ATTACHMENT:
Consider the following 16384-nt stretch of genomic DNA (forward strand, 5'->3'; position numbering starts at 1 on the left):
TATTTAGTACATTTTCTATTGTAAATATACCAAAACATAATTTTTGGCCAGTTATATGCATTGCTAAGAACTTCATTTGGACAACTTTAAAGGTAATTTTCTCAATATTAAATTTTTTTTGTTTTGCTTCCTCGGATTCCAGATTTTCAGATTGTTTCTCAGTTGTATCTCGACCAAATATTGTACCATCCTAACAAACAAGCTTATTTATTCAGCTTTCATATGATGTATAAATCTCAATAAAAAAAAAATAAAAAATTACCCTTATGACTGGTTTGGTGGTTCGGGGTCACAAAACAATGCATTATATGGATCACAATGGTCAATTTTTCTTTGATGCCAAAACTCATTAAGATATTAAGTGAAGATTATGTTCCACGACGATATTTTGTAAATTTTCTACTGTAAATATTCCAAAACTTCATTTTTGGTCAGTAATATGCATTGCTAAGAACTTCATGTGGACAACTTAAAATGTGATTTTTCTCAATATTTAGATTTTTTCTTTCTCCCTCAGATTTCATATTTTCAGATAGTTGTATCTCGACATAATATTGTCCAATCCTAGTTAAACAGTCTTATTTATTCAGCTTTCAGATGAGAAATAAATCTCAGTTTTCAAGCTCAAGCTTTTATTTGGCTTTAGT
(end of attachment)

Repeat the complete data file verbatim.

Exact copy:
Consider the following 16384-nt stretch of genomic DNA (forward strand, 5'->3'; position numbering starts at 1 on the left):
TATTTAGTACATTTTCTATTGTAAATATACCAAAACATAATTTTTGGCCAGTTATATGCATTGCTAAGAACTTCATTTGGACAACTTTAAAGGTAATTTTCTCAATATTAAATTTTTTTTGTTTTGCTTCCTCGGATTCCAGATTTTCAGATTGTTTCTCAGTTGTATCTCGACCAAATATTGTACCATCCTAACAAACAAGCTTATTTATTCAGCTTTCATATGATGTATAAATCTCAATAAAAAAAAAATAAAAAATTACCCTTATGACTGGTTTGGTGGTTCGGGGTCACAAAACAATGCATTATATGGATCACAATGGTCAATTTTTCTTTGATGCCAAAACTCATTAAGATATTAAGTGAAGATTATGTTCCACGACGATATTTTGTAAATTTTCTACTGTAAATATTCCAAAACTTCATTTTTGGTCAGTAATATGCATTGCTAAGAACTTCATGTGGACAACTTAAAATGTGATTTTTCTCAATATTTAGATTTTTTCTTTCTCCCTCAGATTTCATATTTTCAGATAGTTGTATCTCGACATAATATTGTCCAATCCTAGTTAAACAGTCTTATTTATTCAGCTTTCAGATGAGAAATAAATCTCAGTTTTCAAGCTCAAGCTTTTATTTGGCTTTAGT